Foundational technologies (more properly, foundational science and technologies) are by definition those that can enable progress and applications in a variety of problem domains. Even in a military or national security context, it is rare that research on foundational technologies is entirely classified. Work on foundational technologies is mostly unclassified, or else classified work and unclassified work on such technologies happen contemporaneously. Lastly, useful applications based on a foundational technology often take a long time to emerge. Even then, one foundational technology may be used in combination with other technologies, both foundational and specialized, to create useful applications.
Each of the three main sections of this chapter addresses the scientific and technological maturity, describes some possible military applications, and discusses some illustrative ELSI questions that may be associated with each of the three technologies selected by the committee for examination (or applications that might be enabled through the technologies). The reader is cautioned that ELSI concerns related to these technologies— information technology, synthetic biology, and neuroscience—are not handled uniformly from section to section, reflecting the fact that different kinds of ethical, legal, and societal issues arise with different foundational technologies and the applications they enable. This chapter and Chapter 3 (on application domains) provide case studies for empirically grounding the framework of ELSI-related questions laid out in Chapter 5.
In general, information technology is designed to store, process, manipulate, and communicate information rendered in digital form. Information technology includes computing and communications technology. Both hardware and software fall under the rubric as well. The academic disciplines of computer science and computer engineering provide much of the intellectual underpinning of information technology.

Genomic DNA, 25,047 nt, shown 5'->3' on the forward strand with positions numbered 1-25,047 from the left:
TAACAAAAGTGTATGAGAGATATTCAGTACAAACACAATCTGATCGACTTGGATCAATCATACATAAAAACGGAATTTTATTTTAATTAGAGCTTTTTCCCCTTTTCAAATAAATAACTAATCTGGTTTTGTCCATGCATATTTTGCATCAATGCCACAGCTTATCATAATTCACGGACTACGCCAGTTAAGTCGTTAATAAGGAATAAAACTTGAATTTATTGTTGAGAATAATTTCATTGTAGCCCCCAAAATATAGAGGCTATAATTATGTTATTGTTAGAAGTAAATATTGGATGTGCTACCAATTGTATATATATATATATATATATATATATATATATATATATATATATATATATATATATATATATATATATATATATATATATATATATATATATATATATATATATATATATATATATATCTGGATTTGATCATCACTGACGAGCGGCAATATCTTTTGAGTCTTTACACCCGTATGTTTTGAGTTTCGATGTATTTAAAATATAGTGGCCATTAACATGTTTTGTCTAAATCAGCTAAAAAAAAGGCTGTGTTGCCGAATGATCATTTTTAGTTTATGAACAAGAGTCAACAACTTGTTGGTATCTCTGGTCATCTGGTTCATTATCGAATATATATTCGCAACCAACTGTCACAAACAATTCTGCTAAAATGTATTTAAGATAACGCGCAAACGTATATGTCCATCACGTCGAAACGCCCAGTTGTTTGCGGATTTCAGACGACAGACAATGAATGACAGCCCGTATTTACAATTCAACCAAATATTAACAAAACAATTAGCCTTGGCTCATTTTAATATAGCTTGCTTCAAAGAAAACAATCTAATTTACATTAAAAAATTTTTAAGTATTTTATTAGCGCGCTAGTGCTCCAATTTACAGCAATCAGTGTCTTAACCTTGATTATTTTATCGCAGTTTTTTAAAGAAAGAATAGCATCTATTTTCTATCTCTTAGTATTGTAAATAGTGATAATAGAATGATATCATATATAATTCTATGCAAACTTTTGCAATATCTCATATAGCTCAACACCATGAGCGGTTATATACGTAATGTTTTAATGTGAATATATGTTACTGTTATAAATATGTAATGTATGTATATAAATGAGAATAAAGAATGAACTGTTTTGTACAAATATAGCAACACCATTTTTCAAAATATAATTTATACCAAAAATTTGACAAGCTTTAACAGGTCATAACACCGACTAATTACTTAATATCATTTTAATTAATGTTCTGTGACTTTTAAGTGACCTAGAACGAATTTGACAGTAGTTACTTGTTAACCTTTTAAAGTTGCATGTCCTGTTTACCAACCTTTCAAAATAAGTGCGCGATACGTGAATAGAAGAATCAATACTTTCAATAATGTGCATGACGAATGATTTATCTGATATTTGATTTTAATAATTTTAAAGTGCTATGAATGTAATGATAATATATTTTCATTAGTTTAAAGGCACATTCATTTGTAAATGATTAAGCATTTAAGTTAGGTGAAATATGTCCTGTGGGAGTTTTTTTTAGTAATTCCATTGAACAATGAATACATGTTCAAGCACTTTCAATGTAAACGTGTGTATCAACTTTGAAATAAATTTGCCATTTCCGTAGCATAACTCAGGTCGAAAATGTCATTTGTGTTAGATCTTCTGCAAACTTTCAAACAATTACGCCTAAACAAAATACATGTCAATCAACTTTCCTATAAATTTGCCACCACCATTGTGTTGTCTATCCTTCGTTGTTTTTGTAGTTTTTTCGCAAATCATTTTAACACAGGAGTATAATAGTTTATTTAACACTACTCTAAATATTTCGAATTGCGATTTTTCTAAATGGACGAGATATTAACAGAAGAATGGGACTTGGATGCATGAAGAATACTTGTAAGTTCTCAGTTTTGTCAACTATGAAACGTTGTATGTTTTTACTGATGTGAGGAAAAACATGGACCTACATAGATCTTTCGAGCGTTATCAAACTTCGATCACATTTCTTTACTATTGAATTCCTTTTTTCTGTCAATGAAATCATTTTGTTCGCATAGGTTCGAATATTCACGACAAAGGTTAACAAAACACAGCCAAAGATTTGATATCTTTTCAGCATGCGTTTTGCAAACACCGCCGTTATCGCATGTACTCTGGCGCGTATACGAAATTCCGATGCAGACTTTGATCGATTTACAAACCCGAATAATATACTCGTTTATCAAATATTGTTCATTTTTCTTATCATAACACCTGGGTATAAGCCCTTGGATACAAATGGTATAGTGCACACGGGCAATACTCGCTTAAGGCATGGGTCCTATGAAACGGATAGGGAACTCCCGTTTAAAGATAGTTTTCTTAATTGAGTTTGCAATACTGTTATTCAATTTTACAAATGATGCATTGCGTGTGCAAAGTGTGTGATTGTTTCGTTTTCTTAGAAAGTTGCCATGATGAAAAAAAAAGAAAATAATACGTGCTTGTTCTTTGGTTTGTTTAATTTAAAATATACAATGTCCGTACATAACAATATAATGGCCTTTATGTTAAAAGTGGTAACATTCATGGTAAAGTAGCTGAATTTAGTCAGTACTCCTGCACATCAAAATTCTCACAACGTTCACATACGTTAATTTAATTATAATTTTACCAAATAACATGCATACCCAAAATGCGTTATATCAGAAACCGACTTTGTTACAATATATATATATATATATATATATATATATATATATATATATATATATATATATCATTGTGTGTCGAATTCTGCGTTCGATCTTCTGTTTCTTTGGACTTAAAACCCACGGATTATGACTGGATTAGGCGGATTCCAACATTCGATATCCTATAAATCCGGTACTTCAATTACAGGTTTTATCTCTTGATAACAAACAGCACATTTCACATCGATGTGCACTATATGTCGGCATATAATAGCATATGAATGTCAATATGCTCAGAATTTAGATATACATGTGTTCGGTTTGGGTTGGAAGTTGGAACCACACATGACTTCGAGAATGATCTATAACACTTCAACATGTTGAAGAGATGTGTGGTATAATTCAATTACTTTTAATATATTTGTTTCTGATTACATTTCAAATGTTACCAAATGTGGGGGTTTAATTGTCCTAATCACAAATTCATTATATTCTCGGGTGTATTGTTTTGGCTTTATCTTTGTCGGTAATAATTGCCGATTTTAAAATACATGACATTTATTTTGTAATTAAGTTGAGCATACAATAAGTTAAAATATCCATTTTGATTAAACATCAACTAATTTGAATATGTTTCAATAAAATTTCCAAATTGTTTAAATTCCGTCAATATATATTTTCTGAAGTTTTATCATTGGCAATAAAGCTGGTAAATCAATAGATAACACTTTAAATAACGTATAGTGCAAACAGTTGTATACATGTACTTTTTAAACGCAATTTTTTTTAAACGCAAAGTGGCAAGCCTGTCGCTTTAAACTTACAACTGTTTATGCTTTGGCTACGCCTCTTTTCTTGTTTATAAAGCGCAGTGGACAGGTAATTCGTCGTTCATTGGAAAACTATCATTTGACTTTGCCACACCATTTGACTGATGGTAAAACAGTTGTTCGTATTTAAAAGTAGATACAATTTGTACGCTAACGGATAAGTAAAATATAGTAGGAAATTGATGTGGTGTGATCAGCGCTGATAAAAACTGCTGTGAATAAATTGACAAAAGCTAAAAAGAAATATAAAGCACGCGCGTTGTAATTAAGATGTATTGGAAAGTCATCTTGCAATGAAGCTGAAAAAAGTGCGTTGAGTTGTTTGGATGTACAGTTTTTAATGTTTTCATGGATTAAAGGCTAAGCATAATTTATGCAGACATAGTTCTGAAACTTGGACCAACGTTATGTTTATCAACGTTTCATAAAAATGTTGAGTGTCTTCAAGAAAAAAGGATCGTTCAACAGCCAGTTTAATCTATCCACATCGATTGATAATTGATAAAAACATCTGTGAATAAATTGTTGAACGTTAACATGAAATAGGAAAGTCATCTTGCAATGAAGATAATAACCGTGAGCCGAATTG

Information technology as a field is simultaneously mature, in the sense that the underlying technologies of information technology are sufficiently stable and well understood to support useful applications, and also newly emerging, in the sense that innovation and invention in information technology continue apace as they have for several decades.
The fundamental trends underlying advances in information technology hardware have for several decades been characterized by exponential growth in processor power and storage capacity, with doubling times measured in periods ranging from 9 months to 2 years. And there has been a corresponding flowering of applications resulting from the general public’s easy access to computing power.
The same is true for communications technologies. These technologies support increasingly ubiquitous interconnectivity between computing devices, and it is not an exaggeration to suggest that most computing devices in the world are connected—although perhaps with a significant time lag—to most other computing devices. Such connectivity has led to exponential increases in the numbers of computers (and individuals) that communicate with each other.
With respect to the “packaging” of the fundamental hardware components of information technology, there are three hardware trends of note today.